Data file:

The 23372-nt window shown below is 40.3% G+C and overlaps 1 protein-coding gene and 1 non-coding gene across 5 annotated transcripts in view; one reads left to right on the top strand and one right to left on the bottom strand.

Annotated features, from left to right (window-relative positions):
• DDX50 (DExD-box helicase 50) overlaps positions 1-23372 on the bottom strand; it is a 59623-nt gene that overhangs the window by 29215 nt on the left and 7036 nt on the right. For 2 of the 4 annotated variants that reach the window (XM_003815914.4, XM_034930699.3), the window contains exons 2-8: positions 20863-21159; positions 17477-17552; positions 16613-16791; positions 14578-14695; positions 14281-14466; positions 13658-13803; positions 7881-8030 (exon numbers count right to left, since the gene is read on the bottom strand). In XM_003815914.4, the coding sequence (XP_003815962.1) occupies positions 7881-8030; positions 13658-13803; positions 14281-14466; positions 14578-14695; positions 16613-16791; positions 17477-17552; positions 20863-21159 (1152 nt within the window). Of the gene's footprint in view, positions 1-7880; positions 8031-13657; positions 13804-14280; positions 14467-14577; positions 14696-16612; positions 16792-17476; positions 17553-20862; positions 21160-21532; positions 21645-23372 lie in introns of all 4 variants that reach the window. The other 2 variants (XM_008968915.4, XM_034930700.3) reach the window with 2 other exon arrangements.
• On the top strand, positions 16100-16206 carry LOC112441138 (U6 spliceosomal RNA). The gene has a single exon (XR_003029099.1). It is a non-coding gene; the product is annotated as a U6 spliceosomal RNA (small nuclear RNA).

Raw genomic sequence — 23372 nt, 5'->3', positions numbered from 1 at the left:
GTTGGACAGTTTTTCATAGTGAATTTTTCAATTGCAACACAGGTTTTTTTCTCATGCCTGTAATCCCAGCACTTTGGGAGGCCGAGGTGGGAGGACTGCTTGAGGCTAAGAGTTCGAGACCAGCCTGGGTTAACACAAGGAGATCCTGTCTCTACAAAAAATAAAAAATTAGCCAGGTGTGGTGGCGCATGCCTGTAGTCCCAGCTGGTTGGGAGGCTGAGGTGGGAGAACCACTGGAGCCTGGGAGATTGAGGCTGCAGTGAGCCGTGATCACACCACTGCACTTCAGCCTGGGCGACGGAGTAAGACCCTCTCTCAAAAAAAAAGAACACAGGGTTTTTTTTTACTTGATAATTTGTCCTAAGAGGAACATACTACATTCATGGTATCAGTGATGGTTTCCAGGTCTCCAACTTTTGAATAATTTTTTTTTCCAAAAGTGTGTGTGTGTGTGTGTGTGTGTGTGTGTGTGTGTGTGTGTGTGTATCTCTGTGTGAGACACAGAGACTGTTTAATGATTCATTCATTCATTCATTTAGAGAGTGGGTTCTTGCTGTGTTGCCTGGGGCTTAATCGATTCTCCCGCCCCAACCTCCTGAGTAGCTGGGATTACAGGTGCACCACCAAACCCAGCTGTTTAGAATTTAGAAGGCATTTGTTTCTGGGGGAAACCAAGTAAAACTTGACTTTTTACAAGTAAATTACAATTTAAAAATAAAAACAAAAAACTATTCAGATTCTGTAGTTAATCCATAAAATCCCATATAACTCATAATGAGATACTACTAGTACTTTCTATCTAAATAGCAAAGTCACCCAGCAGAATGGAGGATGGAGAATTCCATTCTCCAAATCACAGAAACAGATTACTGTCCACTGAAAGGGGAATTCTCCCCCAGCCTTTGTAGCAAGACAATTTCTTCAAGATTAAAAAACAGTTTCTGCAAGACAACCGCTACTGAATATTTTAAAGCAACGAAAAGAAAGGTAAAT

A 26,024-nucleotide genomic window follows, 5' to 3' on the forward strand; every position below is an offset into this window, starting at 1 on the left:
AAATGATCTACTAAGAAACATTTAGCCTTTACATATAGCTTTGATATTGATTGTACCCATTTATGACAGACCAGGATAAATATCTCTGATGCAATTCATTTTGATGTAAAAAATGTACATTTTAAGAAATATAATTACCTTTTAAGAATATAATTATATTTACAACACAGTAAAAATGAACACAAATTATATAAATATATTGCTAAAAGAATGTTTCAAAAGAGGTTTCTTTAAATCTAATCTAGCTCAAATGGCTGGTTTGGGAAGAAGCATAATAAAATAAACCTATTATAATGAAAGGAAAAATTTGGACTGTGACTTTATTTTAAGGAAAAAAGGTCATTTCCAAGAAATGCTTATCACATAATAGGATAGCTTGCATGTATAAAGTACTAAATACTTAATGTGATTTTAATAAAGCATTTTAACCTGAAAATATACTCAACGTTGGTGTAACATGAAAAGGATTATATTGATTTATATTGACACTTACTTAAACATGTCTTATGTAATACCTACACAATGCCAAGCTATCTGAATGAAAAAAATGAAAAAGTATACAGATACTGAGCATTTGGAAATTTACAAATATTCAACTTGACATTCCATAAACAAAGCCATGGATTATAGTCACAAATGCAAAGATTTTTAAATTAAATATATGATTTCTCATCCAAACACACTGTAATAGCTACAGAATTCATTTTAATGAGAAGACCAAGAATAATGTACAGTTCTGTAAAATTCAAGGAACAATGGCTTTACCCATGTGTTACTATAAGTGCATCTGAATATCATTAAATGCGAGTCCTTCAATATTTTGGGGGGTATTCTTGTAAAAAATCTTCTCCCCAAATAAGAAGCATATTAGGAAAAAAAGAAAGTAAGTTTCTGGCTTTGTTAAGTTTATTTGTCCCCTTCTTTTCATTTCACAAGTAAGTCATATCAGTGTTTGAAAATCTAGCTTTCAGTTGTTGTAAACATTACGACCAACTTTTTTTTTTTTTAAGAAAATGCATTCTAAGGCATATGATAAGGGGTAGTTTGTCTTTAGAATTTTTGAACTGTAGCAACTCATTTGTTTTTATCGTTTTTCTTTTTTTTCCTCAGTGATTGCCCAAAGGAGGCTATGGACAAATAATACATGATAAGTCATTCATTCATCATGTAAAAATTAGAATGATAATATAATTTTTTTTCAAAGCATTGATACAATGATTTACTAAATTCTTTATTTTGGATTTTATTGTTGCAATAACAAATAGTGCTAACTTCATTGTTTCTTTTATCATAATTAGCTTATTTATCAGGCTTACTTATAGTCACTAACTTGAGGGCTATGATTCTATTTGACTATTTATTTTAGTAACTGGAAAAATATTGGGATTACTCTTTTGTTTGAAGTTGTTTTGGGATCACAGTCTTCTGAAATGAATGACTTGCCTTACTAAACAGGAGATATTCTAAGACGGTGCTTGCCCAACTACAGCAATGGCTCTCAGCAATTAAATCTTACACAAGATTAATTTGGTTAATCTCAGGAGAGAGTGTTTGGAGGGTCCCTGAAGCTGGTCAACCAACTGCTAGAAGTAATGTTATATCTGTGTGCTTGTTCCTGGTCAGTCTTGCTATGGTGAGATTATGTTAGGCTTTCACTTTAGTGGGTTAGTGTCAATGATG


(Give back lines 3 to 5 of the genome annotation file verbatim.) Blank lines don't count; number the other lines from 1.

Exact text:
• DDX50 (DExD-box helicase 50) overlaps positions 1-23372 on the bottom strand; it is a 59623-nt gene that overhangs the window by 29215 nt on the left and 7036 nt on the right. For 2 of the 4 annotated variants that reach the window (XM_003815914.4, XM_034930699.3), the window contains exons 2-8: positions 20863-21159; positions 17477-17552; positions 16613-16791; positions 14578-14695; positions 14281-14466; positions 13658-13803; positions 7881-8030 (exon numbers count right to left, since the gene is read on the bottom strand). In XM_003815914.4, the coding sequence (XP_003815962.1) occupies positions 7881-8030; positions 13658-13803; positions 14281-14466; positions 14578-14695; positions 16613-16791; positions 17477-17552; positions 20863-21159 (1152 nt within the window). Of the gene's footprint in view, positions 1-7880; positions 8031-13657; positions 13804-14280; positions 14467-14577; positions 14696-16612; positions 16792-17476; positions 17553-20862; positions 21160-21532; positions 21645-23372 lie in introns of all 4 variants that reach the window. The other 2 variants (XM_008968915.4, XM_034930700.3) reach the window with 2 other exon arrangements.
• On the top strand, positions 16100-16206 carry LOC112441138 (U6 spliceosomal RNA). The gene has a single exon (XR_003029099.1). It is a non-coding gene; the product is annotated as a U6 spliceosomal RNA (small nuclear RNA).

Raw genomic sequence — 23372 nt, 5'->3', positions numbered from 1 at the left: